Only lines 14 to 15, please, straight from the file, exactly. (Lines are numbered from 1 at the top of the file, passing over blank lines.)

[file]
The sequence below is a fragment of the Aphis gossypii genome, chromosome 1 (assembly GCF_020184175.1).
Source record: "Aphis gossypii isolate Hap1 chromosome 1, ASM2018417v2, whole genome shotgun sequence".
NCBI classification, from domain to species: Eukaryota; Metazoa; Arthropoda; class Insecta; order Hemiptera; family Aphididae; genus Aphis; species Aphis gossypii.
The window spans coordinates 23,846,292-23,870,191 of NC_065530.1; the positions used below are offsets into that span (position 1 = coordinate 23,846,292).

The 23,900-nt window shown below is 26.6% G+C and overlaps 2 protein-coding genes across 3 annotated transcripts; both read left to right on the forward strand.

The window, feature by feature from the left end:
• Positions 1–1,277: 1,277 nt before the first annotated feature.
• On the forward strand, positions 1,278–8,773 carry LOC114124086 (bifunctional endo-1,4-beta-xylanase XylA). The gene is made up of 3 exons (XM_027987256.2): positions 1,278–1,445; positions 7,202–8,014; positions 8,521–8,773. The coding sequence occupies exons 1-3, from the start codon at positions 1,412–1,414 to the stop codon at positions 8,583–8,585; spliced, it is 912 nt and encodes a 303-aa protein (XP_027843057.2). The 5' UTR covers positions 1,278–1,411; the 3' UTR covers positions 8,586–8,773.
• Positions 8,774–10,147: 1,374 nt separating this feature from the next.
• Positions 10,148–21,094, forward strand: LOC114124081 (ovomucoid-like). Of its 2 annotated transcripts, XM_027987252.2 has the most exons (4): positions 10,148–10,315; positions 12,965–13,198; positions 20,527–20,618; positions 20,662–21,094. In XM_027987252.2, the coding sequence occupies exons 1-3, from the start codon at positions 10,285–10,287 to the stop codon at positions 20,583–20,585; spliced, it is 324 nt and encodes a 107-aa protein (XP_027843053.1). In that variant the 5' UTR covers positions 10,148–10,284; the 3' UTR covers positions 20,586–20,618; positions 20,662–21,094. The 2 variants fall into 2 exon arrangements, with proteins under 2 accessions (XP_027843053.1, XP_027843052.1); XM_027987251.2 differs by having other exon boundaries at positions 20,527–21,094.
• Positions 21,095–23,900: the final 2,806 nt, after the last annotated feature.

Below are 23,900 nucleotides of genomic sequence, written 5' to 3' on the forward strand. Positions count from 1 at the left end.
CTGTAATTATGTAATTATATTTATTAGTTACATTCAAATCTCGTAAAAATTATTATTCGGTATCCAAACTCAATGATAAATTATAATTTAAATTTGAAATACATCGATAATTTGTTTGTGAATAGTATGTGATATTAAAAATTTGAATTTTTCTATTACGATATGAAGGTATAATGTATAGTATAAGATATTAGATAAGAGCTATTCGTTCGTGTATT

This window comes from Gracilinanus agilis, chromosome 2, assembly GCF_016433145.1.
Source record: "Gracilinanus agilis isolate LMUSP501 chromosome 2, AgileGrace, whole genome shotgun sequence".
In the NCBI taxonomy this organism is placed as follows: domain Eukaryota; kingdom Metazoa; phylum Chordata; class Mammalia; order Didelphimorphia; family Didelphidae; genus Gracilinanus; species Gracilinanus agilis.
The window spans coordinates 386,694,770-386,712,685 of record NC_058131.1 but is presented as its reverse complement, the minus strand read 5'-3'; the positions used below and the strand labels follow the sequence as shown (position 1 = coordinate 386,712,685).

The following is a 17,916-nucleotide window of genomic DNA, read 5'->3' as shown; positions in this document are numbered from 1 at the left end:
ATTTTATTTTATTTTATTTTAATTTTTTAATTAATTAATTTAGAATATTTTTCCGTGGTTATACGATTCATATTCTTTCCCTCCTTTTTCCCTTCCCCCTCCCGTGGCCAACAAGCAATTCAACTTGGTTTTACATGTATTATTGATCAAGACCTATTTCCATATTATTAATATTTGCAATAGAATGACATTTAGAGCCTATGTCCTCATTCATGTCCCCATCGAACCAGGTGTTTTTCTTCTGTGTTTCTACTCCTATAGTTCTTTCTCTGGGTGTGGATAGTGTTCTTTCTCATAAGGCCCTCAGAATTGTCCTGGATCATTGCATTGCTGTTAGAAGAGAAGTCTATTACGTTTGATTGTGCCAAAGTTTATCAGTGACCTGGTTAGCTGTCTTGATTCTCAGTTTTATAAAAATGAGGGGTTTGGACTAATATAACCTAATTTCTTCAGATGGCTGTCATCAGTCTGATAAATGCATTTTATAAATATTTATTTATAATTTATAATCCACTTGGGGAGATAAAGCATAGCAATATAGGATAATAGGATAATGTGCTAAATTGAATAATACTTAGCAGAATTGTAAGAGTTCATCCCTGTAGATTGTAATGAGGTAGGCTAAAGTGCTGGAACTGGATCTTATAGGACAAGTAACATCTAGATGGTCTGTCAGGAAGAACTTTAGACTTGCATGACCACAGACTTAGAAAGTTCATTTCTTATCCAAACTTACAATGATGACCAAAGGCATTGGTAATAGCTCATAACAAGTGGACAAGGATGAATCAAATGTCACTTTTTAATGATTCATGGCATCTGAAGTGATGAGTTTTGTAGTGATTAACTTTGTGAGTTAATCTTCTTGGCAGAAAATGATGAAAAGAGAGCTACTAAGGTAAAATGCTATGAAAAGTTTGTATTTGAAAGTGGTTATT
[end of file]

This window comes from Gracilinanus agilis, chromosome 2, assembly GCF_016433145.1.
Source record: "Gracilinanus agilis isolate LMUSP501 chromosome 2, AgileGrace, whole genome shotgun sequence".